c. Understand date formats are confusing. What is 3/4/02, for example? A database person would read that as 2003 April 02. A military person or other person with international experience would read that as 03 April 2002. Others would read that as March 04, 2002. If spoken, it could come across to some as a military order to march forth! So, use letters to designate the month. I’d express the date as 03APR2002. It doesn’t hurt to add the day of the week, either. Make sure you match the correct day of the week with that day of the month!
d. If people need to meet in a lobby before going to a meeting room, allow time for his before the starting time. Otherwise, the first 10 minutes of your meeting will involve moving people from the lobby to the meeting room. So, do it like this: "Meet in lobby by 1357 (1:57 PM)—I suggest bringing something to read and aiming for 10 minutes earlier because of traffic." Note, if you say "in case of traffic," the typical response will be "it won’t happen to me" and folks will still be late.
Step 8. Stick to the agenda.
Don’t budge even a minute. Simply say, "I messed up and didn’t anticipate this much action on this item. So, I am going to scratch Item 7 to give us 3 more minutes. If we need more time, we’ll table this and make some research assignments." The mere thought of being given a research assignment is often enough to make even the biggest blowhard stop filibustering.
Step 9. End on time—or early.
Period. Don’t ask if anyone wants to extend the meeting. People are put on the spot by such a request, and those who really don’t want to stay just fume silently rather than speak up. Remember, you are trying to improve the meeting experience for the group, not pander to those who can’t communicate concisely. The only reason for a meeting to continue past its scheduled time is poor planning. This is not the mark of a leader, so don’t do it. Yes, you’ll have those who object to "ending before we’re done," but you’ll just have to let them know that you’ll make their concerns a priority for the next meeting or handle those concerns via e-mail. Other people’s time is valuable, and you allotted only so much for this meeting. You can prevent sour grapes by adding, "Besides, your topic is so important that we need to do more research before trying to resolve it. Can you provide a summary document of the facts to the group via e-mail within the next 48 hours?"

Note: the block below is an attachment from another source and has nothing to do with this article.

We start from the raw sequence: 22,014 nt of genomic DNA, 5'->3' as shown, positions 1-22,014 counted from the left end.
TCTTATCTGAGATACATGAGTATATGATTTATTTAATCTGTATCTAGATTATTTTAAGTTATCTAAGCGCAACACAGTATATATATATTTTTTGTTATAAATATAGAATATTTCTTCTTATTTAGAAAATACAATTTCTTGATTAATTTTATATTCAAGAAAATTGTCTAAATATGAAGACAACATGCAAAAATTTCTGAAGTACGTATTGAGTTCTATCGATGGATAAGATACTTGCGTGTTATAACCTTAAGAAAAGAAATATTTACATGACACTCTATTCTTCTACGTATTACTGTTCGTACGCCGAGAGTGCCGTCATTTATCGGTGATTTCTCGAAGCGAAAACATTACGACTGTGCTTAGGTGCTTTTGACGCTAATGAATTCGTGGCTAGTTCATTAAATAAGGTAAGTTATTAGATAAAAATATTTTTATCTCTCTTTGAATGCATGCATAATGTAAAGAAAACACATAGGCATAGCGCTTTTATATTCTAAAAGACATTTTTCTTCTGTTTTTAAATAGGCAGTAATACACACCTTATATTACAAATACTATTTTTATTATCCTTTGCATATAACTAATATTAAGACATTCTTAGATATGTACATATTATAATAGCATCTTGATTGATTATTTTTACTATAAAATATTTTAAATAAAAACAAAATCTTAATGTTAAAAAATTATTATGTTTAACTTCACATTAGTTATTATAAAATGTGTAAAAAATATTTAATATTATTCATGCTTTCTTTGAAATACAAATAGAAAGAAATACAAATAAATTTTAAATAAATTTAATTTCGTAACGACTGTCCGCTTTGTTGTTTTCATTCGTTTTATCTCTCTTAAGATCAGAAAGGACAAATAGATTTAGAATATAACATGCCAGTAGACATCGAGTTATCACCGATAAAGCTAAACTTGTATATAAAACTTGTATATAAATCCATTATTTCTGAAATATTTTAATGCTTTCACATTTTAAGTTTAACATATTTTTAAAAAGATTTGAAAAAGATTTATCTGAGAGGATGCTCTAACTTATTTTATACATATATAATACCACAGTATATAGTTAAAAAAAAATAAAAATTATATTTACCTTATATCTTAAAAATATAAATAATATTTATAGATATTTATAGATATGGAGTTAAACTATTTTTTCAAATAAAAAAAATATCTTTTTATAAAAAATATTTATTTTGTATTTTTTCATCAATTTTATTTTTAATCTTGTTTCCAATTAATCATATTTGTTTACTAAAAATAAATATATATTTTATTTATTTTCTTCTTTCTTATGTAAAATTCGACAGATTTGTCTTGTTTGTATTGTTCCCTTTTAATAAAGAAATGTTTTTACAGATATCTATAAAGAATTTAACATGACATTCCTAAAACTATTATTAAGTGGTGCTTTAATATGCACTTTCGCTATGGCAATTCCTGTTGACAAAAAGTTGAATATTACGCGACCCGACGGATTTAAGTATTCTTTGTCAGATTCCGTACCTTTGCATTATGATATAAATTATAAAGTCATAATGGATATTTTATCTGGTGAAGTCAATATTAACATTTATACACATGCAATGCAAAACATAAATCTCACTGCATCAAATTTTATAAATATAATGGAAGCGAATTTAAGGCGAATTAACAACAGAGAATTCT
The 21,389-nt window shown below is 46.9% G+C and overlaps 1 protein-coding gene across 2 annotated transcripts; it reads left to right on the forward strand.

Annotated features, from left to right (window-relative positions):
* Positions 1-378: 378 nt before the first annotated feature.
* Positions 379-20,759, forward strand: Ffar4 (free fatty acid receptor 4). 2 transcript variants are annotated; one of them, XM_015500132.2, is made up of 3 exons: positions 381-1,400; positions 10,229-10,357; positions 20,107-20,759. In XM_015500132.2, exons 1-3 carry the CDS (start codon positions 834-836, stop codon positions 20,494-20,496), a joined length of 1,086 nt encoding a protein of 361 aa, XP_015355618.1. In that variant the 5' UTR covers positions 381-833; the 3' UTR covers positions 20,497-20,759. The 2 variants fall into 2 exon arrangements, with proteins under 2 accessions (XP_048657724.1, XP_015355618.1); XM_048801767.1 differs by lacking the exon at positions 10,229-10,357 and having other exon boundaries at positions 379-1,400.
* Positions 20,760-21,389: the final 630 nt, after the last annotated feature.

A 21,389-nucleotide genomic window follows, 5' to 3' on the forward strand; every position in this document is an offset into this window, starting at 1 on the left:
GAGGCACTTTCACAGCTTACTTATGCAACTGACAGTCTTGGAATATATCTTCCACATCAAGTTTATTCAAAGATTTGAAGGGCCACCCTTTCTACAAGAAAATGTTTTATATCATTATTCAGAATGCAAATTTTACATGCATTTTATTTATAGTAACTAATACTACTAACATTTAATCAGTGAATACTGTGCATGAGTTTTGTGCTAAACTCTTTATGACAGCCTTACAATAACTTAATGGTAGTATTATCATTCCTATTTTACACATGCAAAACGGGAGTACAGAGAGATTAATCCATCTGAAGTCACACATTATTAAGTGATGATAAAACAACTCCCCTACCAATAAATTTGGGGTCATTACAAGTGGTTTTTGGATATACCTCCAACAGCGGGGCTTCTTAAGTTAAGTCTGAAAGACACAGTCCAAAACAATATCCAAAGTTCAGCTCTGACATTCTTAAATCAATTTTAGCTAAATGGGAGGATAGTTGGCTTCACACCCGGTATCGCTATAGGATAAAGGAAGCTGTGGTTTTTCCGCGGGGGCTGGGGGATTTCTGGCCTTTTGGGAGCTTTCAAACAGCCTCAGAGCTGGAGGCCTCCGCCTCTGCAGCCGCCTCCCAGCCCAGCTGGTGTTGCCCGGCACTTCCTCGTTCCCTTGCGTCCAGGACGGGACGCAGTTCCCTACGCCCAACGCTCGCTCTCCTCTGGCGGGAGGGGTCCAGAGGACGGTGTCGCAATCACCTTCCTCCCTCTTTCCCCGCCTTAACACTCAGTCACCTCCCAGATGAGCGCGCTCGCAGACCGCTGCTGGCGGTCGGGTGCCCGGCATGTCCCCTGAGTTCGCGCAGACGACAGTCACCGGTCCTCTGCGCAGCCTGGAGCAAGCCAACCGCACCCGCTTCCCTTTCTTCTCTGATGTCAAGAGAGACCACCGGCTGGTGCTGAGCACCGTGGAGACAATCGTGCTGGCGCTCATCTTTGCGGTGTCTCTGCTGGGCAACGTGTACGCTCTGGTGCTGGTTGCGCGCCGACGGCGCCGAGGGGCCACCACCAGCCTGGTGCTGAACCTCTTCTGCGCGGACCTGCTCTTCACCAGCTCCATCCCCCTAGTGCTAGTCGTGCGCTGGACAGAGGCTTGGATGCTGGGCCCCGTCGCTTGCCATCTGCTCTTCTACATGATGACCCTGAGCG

In What They Don’t Teach You at Harvard Business School, Mark H. McCormack advises, "Give someone the gift of time. One of the best ways to impress a buyer is to take a half-hour of his time when he’s expecting you to take an hour. One of the worst is to take an hour and a half."
Note: Reinforcing Steps 8 and 9, one high-tech company established a culture of respectful use of meetings as a tool, by hanging their Meeting Protocol, lovingly framed and under glass, in every conference room.
Step 10. Send the minutes out for approval within a couple days of the meeting.
This prevents wasting time reading the minutes at the next meeting. It also helps ensure attendees won’t have forgotten all that transpired "way back then." Another big bonus is it serves to remind them promptly of their action items, in case their own notes—or motivation—are poor. Also ensure reports go ahead of the meeting, so people know the material ahead of time. E-mail is a real time-saver—use it.
The course called The Secrets of Effective Meetings also shows you how to be a power attendee. You can turn meetings into something useful, or you can endure them as an institutional "necessary evil." The choice is yours.
More thoughts on time managementThe phrase "time management" is an unfortunate language quirk. You can't really manage time. It just is. You can't gain time, create time, or even lose time. Time is what it is, regardless of what we do. And, paradoxically, many common "time management" techniques and practices are timewasters because they divert limited resources (such as time) to the wrong things.
It would be better to say "time allocation" or "activity management" "time usage" or some other phraseology to indicate that it's not time itself you're managing but how you use the time that exists. But we'll use the common terminology here to avoid confusion.
Some things time management is not:
Some things good time management involves:
We've highlighted only some of the factors involved in good time management. We actually teach extreme time management, which is a methodology that allows you to make effective use of your time almost second nature. You don't need a complicated system. Our system puts many of the variables on autopilot, so you have more time to do what you need to do. Our system goes way beyond most other systems in results, yet is far simpler.
Contact us for a presentation to your organization:
comments @ mindconnection.com (remove the spaces after pasting into your
e-mail client's "to" box.